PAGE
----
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Welcome EQ F R O M T H E E D I T O R

George also photographed this issue’s cover and the feature story on Nic Roldan, one of the world’s best polo players. He captured Nic at his new home, fully relaxed and utterly authentic. Photographer and director Juan Lamarca shot behind-the-scenes images of George in action during the shoot: equestrianquarterly. com/nic-roldan.

JUAN LAMARCA

EN JOY TH E VI EW

Photographer Juan Lamarca captures EQ Photography Director George Kamper shooting Nic Roldan on location in Wellington, Florida. Photography assistant (center) Felipe Petino. Not shown, Leslie Munsell, men’s groomer.

10 | E Q U E S T R I A N Q UA RT E RLY | S P R I N G 2015

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s I paged through this issue before it went to press, I found myself being grateful for the amazing images by EQ photography director, George Kamper. His work has enriched the pages of this magazine since its inception four years ago, and it’s a large part of what sets EQ visually apart. You may recall his award-winning photo feature showing Le Saut Hermès in Paris or Lyle Lovett in Texas. Once again, I was awestruck when I reached George’s gallery of photographs taken at Tanque Verde, a guest ranch in Tucson, Arizona (page 74). There is something profound about this genre of his work. I asked him to explain why the West is so inspiring, and he mused, “I suppose it’s a combination of the color palette, the light, and the vast openness. I’ve lived in cities my entire life, so it’s a huge visual treat to be in such beautiful open territory.” He added, “I also admire the life of cowboys and the connection they have with their horses. It’s kind of like the connection I have with my Harley on a road trip.” To see George’s complete cowboy gallery, visit equestrianquarterly. com/cowboys.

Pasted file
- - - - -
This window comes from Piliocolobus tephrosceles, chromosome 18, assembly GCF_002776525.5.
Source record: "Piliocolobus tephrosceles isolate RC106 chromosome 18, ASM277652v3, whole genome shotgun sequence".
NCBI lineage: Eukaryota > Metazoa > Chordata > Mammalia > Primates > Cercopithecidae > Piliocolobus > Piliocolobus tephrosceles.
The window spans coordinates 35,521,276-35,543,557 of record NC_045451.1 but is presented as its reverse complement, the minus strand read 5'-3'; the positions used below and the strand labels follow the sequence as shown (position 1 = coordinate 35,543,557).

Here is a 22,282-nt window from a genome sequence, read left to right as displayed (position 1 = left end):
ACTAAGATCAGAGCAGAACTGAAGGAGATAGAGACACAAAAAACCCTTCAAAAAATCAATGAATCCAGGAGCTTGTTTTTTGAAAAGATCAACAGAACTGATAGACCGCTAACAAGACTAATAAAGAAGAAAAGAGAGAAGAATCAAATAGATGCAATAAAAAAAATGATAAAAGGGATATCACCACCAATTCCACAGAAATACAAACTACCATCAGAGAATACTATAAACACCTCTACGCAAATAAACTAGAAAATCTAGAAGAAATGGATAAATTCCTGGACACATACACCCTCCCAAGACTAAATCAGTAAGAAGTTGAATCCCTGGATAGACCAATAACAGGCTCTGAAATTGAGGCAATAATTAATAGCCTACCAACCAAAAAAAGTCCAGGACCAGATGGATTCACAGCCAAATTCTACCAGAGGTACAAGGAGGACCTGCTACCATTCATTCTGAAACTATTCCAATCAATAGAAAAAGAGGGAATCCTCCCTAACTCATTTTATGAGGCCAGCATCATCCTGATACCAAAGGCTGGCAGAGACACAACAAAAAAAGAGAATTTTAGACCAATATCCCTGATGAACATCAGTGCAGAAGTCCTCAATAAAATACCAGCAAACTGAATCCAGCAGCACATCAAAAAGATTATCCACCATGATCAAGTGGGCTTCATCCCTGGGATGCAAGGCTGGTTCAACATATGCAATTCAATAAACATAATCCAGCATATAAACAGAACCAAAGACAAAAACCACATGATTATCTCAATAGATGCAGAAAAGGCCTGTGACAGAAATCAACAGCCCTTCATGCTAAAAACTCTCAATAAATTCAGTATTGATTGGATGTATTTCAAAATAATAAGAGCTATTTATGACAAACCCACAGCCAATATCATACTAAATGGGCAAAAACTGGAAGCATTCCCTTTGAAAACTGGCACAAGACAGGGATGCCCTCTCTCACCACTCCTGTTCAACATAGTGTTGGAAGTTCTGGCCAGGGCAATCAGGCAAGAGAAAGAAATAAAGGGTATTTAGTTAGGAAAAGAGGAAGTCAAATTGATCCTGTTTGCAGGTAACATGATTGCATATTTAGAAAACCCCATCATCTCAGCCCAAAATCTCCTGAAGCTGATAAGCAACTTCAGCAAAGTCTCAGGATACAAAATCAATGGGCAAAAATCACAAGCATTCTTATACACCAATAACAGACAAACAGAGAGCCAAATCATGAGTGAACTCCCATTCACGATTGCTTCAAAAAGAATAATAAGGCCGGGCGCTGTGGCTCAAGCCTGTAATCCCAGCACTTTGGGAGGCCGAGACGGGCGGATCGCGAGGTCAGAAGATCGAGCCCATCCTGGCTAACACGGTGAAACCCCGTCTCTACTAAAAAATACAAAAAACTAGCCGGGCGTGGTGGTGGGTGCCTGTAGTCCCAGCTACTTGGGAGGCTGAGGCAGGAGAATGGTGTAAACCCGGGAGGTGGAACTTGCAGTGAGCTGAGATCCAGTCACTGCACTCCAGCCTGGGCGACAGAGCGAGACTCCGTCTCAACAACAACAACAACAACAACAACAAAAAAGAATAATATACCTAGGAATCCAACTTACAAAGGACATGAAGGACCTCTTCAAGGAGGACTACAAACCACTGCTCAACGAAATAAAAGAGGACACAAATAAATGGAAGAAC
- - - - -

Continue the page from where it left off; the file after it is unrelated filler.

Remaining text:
Being attuned to our surroundings can provide an endless source of inspiration. We just may not always know why. Our panel of landscape architects and designers shed insight into the understated magic and ingenuity that goes into designing a functional and beautiful landscape. Their designs navigate us from point to point, keep our horses safe, and honor the natural rhythm of the land (page 46). Another view, this time from a speeding horse courageously galloping along miles of an eventing cross-country course, can be both exhilarating and terrifying. Learn about this exciting sport (page 56). If longleaf pines, acres in which to ride, and a full-range of equestrian disciplines sound like your desired landscape, Southern Pines will be a place to explore (page 82). This year’s snowy winter has been relentless and challenging to even the most stalwart of northerners. One way to help us cope was to research and assemble our annual list of “Amazing Escapes for Horse Lovers” (page 64). We’ve done the leg work; now all you need to do is make a selection and pack. Please join us in the next issue to learn about the centuries-old discipline of dressage, savor a portfolio of jaw-dropping farms and ranches, and visit Virginia horse country, where the landscape will be in full bloom.

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